Data obtained from CalMac on ferry passenger numbers visiting Gigha in the years before and after the installation of three turbines there in 2005 indicates a 24% increase in the annual average for the years 2005-2014 compared to the years 2000-2004. In contrast the figures for ferry passenger numbers to Rothesay between 2006 and 2014 have declined steadily by over 13%.
Objectors have also invoked research undertaken by organisations such as the Mountaineering Council of Scotland (MCofS) and the John Muir Trust. Neither organisation is opposed in principle to wind power – their primary objections relate to large scale, commercial developments which impact upon “wild land”, which is defined as natural landscapes which show minimal signs of human influence. Neither of them opposes small scale, community owned wind energy development and it is inappropriate to invoke the policies and research of these organisations to justify opposition to a small scale community based wind project, which will be built on land currently used for summer grazing and is not classified as “wild land”.
The potential community benefit to be derived from the export of renewable energy to the national grid from two turbines at Auchintirrie outweighs any possible threat to Bute’s tourism sector. It is necessary here to respond to a number of objections which assert that the Auchintirrie project will only “line the pockets of the applicants” (or similar words to that effect). That is not the case; Bute Community Power (BCP) was legally incorporated, deliberately, as a “Community Benefit Society” (a “Comben”). BCP is obliged under its Constitution & Rules to allocate all of its profits for the benefit of the wider community. The investors in BCP will be paid an annual rate of interest on the money they invest but they will not earn any additional share of the revenues beyond the payment of that interest. BCP has been consulting the community in order to establish what local people think the profits should be spent on. Furthermore, it will be members of the local community who will be offered the first opportunity to invest in the project (via a “community share issue”) and investment from outside of the community will only be sought if the community share issue fails to raise sufficient finance to complete the project. We want the community to invest in the project and we want the community to get the financial benefit from it – that is our raison d’etre.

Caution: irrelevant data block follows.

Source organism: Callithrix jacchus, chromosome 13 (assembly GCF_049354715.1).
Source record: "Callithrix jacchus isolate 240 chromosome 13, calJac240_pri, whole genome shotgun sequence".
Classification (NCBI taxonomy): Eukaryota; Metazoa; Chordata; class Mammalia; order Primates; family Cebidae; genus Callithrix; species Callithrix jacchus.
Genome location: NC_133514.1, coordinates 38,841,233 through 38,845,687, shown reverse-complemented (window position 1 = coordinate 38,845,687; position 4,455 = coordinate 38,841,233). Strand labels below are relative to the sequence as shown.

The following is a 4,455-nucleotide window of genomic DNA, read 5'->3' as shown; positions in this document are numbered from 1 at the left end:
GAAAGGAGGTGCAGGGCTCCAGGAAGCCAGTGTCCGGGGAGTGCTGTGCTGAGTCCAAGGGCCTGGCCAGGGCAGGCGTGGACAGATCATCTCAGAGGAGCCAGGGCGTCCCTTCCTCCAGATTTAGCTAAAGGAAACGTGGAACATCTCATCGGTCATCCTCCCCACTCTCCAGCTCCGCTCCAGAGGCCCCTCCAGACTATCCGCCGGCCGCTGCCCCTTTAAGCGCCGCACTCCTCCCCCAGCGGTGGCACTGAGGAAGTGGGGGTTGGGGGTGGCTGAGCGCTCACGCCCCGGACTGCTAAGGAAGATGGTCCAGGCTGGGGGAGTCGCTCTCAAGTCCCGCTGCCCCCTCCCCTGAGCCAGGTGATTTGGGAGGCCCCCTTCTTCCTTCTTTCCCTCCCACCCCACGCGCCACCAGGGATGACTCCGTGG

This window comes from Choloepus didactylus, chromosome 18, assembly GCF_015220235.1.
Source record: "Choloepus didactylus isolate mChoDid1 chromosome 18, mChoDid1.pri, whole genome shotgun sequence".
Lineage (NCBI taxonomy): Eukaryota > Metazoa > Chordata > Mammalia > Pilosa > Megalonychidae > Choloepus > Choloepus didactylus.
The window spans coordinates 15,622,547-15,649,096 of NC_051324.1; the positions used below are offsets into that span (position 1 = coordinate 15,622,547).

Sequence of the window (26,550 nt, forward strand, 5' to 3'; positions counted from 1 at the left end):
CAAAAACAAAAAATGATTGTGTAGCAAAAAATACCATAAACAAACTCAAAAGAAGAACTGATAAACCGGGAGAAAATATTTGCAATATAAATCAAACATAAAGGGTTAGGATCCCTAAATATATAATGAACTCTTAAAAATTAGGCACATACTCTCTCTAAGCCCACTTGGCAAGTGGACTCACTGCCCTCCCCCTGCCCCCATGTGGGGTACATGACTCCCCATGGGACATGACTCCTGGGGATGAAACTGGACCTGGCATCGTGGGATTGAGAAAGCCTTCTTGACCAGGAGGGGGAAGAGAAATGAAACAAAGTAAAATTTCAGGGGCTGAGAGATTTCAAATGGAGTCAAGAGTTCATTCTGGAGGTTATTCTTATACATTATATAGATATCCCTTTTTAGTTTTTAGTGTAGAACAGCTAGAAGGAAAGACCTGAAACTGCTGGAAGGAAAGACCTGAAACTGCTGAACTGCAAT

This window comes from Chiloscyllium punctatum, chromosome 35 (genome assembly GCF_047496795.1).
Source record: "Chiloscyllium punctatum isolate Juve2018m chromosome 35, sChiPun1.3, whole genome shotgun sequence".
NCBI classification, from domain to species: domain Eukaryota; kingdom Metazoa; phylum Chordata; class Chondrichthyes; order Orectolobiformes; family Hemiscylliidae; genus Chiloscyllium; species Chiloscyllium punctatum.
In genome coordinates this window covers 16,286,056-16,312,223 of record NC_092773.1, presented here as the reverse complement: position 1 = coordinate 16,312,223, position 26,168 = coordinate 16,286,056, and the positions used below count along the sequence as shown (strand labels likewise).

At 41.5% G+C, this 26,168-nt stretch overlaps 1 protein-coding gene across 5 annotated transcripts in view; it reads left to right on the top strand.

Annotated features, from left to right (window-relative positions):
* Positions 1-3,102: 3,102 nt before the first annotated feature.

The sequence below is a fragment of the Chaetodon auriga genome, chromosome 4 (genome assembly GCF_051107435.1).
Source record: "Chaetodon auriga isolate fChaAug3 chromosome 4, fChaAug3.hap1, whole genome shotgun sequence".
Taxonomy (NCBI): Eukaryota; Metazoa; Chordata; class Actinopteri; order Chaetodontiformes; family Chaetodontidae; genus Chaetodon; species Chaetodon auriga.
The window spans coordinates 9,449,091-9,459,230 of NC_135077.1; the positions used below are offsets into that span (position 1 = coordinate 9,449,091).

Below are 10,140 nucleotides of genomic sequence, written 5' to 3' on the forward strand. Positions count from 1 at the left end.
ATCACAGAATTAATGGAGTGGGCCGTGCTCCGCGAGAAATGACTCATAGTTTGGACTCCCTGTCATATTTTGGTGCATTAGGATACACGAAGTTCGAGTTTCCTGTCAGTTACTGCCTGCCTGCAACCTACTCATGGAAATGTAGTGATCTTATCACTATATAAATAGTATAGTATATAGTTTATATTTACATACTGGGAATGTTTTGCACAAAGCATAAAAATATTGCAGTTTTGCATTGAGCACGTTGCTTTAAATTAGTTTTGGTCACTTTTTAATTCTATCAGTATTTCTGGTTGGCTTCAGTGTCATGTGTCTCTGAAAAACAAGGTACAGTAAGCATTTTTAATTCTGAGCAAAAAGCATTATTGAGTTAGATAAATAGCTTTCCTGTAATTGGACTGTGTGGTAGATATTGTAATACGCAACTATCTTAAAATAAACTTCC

Reference is made in the objections to planning application 13/00004, which was an application for two similar turbines at Toward. It is asserted that since application 13/00004 is similar to ours that the application should be determined automatically in the same way and, therefore, rejected. We contend that our application 15/00091 is not the same as 13/00004 since the latter was proposed by a private developer and did not have the objective of providing the benefit of the operating profits in full to the community. In other respects our application conforms to the Argyll & Bute Council planning policy and guidelines and can, therefore, be further distinguished from 13/00004.
Our proposals also have widespread support in the local community. Whilst on the planning website the number of objectors currently exceeds supporters, we have noted that many of the objectors have either provided no address or do not live on the island. At the time of writing there are 211 comments on the planning application (this is 208 plus 3 comments made jointly by two people and excludes multiple comments by the same person). When comments from addresses not located on Bute (59) are excluded there are 77 supporting comments and 75 objections. BCP currently has 127 members, all of whom live locally, and a recent survey has identified a further 77 local people who have expressed interest in becoming members. We expect this number to keep growing as we progress. The survey obtained a total of 266 responses and of this number only 16 expressed opposition to the Auchintirrie wind project.
Let us be clear about the potential community benefit for Bute. The Community Council has been made fully aware of the public spending cuts which are likely to be made in the next few years. Spending cuts made already have impacted on the funding of several Bute community organisations and the situation can only get worse. The proceeds of renewable energy will make an important contribution towards alleviating at least some of the impacts of public spending cuts on those local services which are valued by the community of Bute. In our recent local survey referred to above, spending the income from the Auchintirrie wind project to support Bute community organisations came out as a top priority amongst 250 respondents who were either unopposed to or supported the project (only 16 respondents out of 266 opposed the project).
The size of the community benefit is, of course, limited by the small scale of the Auchintirrie project and by the limited scope for further wind power generation on Bute, but BCP is committed to distributing a much higher share of the total revenues to benefit the community than is the case in many other community renewable projects and a factor of 20 times the proportion typically offered by commercial developers. It is our aim to expand renewable energy generation on Bute by adopting other technologies in the future but at this stage it is a small scale wind project at Auchintirrie which is critical for generating the initial revenues to support the empowerment of our local community.